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Young interns setting out for career at Bay hospital

By Herald Express  |  Posted: November 21, 2012

inspiring: The 11 students with Stephen Criddle, South Devon College, Paula Vasco-Knight, CEO of South Devon Healthcare NHS Foundation Trust, and Paul Love, Pluss chief operating and financial officer

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A GROUP of young people with learning disabilities have started internships in Torbay Hospital under the banner of Project SEARCH.

The programme lasts a year, during which time 11 students will work in three placement rotations in many different areas within the trust including porters, catering, the postal service, medical records, haematology clinical preparation and administrative support in human resources.

The aim is to help the students find paid employment within the hospital or elsewhere in the community.

The students' time in the workplace is supported by a job coach from Pluss and dedicated staff from South Devon College, who will also support the interns in personal development planning.

After the first few days of placement students will choose their own mentor from within the hospital team they are working with.

They will carry out tasks relevant to their placement as would any other member of staff.

They will then return to the base room at the end of each day to assess how their day has gone as well as learning other communication, problem-solving and job-specific skills all delivered by the joint forces of the employer, South Devon College and Pluss.

Principal of South Devon College, Stephen Criddle, said: "I am delighted we are working in partnership with Torbay Hospital and Pluss on this brilliant initiative which provides internship opportunities based around the hospital.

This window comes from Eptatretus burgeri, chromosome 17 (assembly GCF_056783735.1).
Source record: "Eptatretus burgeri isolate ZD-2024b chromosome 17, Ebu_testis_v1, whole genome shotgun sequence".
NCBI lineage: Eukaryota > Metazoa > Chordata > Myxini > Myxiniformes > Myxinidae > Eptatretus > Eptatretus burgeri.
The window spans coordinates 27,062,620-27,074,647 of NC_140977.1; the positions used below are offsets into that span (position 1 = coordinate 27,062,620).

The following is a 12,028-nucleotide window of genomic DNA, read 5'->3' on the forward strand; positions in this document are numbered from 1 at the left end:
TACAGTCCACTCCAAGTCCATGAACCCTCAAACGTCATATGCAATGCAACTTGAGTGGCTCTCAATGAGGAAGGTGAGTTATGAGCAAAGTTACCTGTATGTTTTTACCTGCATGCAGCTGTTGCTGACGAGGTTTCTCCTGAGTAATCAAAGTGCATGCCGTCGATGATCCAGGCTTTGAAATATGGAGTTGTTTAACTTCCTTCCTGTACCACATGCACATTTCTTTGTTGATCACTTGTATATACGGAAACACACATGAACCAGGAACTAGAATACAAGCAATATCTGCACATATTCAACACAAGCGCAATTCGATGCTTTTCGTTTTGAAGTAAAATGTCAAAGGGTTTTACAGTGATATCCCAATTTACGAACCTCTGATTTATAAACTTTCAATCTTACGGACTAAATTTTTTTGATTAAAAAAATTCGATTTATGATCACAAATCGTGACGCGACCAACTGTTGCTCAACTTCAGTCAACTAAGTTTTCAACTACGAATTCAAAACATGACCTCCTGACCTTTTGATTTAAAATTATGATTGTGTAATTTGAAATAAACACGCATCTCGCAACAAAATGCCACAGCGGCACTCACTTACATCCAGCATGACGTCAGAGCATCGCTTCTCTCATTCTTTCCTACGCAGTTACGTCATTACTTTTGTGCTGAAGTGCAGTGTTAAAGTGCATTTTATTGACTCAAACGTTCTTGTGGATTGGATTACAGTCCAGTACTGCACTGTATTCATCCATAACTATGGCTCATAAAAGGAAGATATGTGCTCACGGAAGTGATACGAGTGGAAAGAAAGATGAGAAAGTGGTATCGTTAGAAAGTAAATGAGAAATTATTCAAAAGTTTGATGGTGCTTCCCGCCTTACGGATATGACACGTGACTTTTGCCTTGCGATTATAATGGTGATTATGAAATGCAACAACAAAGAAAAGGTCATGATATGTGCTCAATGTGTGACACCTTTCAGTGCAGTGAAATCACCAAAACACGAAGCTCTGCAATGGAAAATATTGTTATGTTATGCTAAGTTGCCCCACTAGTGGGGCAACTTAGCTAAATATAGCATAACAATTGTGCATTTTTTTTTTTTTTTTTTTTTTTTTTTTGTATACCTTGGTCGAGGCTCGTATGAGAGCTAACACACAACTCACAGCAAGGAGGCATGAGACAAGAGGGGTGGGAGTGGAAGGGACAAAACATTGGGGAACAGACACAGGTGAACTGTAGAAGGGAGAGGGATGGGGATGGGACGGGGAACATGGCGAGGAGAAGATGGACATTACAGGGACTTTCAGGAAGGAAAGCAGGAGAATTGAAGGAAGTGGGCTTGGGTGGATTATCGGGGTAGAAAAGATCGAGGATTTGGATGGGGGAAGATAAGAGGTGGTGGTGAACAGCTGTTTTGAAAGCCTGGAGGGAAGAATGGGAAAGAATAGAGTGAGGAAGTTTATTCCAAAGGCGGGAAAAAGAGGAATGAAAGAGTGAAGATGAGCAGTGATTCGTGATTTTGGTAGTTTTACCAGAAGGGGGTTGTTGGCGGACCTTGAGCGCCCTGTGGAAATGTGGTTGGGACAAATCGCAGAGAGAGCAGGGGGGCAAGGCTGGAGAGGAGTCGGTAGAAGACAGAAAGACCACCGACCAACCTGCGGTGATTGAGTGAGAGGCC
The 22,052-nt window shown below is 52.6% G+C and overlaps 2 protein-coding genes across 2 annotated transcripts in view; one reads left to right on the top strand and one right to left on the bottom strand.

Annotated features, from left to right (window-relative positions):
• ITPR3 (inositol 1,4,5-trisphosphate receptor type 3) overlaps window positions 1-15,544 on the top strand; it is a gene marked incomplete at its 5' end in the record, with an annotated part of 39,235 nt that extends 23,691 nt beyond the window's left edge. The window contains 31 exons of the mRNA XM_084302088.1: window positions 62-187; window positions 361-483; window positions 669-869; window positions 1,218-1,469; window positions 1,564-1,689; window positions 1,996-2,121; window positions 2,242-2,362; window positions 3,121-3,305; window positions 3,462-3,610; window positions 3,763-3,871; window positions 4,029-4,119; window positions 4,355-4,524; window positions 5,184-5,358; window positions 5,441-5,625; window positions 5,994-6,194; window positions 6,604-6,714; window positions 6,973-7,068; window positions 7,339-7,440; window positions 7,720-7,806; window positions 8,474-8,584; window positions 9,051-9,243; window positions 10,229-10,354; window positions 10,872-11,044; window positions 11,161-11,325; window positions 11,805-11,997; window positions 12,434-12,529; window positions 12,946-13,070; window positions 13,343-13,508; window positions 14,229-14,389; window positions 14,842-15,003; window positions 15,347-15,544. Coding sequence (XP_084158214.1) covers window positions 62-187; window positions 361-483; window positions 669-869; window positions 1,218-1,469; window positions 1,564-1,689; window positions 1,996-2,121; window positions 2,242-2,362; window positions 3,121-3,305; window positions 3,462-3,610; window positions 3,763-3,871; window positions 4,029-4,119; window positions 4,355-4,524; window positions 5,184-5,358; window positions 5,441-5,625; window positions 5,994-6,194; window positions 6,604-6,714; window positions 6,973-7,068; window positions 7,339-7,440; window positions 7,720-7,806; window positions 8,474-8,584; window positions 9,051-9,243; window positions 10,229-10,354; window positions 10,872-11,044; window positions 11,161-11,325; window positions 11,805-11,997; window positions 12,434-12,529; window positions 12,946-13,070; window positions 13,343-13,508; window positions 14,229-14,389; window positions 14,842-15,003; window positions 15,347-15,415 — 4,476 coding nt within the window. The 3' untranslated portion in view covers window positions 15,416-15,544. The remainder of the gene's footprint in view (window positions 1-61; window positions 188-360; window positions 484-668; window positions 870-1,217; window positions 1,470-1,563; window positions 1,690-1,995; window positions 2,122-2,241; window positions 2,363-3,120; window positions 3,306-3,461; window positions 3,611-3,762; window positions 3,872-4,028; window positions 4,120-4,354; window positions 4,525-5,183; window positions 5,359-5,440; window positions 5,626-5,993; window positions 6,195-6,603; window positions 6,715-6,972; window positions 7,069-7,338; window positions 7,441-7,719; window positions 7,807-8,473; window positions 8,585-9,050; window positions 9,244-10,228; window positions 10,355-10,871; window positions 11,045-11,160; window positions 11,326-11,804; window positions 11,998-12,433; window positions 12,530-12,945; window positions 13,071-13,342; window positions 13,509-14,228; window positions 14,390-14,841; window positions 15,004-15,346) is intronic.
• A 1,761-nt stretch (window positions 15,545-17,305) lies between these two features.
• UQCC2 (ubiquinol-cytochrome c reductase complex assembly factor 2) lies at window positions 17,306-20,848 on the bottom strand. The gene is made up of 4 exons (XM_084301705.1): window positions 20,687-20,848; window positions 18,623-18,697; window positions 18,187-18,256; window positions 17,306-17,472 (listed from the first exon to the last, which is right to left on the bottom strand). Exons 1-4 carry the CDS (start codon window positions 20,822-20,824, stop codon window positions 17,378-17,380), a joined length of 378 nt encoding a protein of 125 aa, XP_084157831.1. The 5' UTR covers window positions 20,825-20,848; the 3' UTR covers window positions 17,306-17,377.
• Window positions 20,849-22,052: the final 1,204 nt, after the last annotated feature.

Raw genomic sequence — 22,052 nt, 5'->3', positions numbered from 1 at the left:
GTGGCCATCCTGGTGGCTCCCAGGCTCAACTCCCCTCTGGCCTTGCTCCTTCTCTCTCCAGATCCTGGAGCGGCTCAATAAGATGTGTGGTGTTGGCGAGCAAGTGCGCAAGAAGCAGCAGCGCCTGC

"This initiative follows the announcement of Government approval for our partnership 14-18 Devon Studio School due to commence in September 2013 under the leadership of Kate Davis. This will be a very exciting year for young people in this area."

Torbay Hospital chief executive, Paula Vasco-Knight, who was recently appointed National Lead for Equality for the NHS Commissioning Board, said: "Sometimes in your career, you are involved in something really inspiring.

"I feel hugely privileged to be part of this fantastic partnership, which is just the first step in helping to get these students into paid employment.

"My commitment to each and every one of them is to provide help and support along the way and there are lots more people in the trust who are willing to do the same.

"I absolutely believe we should be doing this in all NHS organisations.

"The NHS needs difference; difference makes us a better organisation."

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